Above 47,000 km, however, an object that falls off of the elevator would have a velocity greater than the local [[escape velocity]] of Earth.{{Fact|date=September 2008}} The object would head out into interplanetary space, and if there were any people present on board it might prove impossible to rescue them.{{Fact|date=August 2008}}

===Van Allen Belts===
[[Image:Van Allen radiation belt.svg|thumb|Van Allen radiation belts]]
The space elevator would run through the [[Van Allen radiation belt|Van Allen belts]]. This is not a problem for most freight, but the amount of time a climber spends in this region would cause [[radiation poisoning]] to any unshielded human or other living things.<ref>{{cite news
|title=Space elevators: ‘First floor, deadly radiation!’
|work=[[New Scientist]]
|author=Kelly Young
|url=}}</ref><ref>{{cite journal
|journal=Acta Astronautica
|month=February | year=2007
|publisher=Elsevier Ltd.
|title=Passive radiation shielding considerations for the proposed space elevator
|author=A.M. Jorgensena, S.E. Patamiab, and B. Gassendc}}</ref> Some{{Who|date=September 2008}} speculate that passengers would continue to travel by high-speed rocket, while space elevators haul bulk cargo. Research into lightweight [[radiation shielding|shielding]] and techniques for clearing out the belts is underway.{{Fact|date=September 2008}}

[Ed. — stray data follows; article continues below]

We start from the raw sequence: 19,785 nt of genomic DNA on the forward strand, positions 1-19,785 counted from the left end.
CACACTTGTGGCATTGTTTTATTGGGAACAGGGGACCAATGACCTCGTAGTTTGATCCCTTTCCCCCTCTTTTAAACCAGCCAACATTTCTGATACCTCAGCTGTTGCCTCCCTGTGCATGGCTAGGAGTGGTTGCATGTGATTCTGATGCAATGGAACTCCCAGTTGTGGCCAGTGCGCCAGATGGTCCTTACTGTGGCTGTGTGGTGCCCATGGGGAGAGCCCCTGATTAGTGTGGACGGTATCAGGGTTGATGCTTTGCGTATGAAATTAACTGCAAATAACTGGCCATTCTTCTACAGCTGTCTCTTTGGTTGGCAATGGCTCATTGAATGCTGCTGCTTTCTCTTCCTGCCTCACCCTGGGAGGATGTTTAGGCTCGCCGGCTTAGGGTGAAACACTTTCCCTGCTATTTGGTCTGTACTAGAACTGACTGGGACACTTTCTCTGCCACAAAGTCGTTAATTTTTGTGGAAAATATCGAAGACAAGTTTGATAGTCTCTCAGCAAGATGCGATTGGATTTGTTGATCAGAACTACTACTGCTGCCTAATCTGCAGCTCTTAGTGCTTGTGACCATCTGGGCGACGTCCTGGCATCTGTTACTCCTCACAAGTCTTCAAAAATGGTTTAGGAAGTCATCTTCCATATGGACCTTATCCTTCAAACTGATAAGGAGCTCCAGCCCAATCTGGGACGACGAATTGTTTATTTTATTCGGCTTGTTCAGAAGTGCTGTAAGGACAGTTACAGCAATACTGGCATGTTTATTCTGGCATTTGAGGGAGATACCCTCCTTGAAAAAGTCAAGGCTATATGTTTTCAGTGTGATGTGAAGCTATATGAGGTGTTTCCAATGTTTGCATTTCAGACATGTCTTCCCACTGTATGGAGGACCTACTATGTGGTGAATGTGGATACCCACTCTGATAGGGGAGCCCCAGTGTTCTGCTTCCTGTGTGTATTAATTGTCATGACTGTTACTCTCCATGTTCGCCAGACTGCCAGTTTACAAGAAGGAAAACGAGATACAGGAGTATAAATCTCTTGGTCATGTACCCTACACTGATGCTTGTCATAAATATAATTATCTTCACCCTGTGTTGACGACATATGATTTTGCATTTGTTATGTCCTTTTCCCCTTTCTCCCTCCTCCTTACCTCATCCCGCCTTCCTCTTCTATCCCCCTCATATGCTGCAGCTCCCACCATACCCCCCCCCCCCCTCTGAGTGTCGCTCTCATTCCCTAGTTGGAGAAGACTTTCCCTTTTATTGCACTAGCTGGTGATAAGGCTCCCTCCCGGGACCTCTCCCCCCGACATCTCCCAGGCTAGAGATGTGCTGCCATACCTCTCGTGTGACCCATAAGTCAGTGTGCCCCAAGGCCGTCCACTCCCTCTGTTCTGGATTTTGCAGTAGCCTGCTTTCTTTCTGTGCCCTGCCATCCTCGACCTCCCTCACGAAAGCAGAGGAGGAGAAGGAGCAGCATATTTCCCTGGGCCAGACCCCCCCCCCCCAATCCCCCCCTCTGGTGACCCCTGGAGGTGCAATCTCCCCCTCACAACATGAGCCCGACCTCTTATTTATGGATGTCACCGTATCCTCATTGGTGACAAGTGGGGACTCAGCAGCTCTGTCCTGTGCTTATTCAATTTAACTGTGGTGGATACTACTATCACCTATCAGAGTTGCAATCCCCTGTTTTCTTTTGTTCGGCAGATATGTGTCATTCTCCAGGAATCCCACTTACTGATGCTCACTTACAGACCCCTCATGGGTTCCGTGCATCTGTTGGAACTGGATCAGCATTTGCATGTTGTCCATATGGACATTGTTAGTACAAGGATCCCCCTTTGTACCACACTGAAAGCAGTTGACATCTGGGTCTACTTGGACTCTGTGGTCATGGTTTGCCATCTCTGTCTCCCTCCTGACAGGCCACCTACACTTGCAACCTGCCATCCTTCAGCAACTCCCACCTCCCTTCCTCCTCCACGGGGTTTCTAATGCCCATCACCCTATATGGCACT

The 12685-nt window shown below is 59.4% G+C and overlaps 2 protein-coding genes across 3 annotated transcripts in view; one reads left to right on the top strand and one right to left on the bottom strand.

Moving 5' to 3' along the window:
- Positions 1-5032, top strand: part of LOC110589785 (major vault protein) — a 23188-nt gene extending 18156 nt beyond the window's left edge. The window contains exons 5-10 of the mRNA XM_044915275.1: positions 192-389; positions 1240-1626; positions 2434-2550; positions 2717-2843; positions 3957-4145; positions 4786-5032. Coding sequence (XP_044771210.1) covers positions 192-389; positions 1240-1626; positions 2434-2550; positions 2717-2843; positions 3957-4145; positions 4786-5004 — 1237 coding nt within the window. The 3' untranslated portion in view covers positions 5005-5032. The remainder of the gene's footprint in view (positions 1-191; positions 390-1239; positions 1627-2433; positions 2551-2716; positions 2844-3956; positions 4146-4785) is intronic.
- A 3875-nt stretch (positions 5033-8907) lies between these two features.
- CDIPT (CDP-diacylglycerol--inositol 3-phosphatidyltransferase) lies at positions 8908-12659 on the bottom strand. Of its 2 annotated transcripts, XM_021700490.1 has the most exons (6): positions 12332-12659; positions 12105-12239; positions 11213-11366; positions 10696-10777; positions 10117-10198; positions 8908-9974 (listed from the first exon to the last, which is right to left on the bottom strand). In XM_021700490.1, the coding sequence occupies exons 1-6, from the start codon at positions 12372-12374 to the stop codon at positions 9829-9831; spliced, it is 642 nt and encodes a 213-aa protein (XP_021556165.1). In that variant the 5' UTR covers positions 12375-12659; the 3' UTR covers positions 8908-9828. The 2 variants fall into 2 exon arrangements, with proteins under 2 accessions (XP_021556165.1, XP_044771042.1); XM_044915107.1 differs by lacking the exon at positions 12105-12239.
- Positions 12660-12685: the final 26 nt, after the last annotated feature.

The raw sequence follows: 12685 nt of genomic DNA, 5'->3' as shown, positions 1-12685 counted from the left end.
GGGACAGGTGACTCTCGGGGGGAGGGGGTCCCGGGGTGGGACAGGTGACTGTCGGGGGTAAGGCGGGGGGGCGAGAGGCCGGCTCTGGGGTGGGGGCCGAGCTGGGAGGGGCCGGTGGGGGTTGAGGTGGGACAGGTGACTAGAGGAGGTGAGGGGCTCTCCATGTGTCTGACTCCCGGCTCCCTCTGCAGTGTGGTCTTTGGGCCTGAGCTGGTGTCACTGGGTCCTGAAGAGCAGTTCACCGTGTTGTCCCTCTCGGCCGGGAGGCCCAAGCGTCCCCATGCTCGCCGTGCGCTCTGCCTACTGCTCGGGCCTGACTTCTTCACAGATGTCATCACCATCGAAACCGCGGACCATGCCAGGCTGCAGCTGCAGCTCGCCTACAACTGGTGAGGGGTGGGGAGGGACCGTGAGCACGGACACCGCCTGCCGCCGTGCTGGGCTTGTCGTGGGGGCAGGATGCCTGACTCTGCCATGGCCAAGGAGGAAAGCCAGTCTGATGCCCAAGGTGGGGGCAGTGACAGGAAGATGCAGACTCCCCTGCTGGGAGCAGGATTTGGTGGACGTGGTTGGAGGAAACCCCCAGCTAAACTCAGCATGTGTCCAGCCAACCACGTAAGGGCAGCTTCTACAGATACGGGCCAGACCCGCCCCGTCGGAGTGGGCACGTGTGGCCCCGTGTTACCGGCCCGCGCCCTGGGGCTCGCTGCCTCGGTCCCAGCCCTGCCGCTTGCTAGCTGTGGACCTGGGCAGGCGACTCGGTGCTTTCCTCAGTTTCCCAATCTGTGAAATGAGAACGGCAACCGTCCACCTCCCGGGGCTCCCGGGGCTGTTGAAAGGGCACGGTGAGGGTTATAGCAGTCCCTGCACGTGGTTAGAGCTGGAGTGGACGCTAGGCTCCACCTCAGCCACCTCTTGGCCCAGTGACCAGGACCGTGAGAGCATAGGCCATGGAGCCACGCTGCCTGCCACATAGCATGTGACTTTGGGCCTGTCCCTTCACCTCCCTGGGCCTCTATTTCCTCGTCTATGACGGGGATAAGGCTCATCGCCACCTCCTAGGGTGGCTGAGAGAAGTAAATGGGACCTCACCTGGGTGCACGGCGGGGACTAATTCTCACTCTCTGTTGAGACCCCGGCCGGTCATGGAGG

More conventional and faster [[atmospheric reentry]] techniques such as [[aerobraking]] might{{Fact|date=September 2008}} be employed on the way down to minimize radiation exposure. De-orbit burns use relatively little fuel and are cheap.{{Fact|date=September 2008}}

An obvious{{Fact|date=September 2008}} option would be for the elevator to carry shielding to protect passengers, though this would reduce its overall capacity. The best radiation shielding is very mass-intensive for physical reasons.{{Fact|date=September 2008}} Alternatively, the shielding itself could in some cases consist of useful payload, for example food, water, fuel or construction/maintenance materials, and no additional shielding costs are incurred during ascent.{{Fact|date=September 2008}}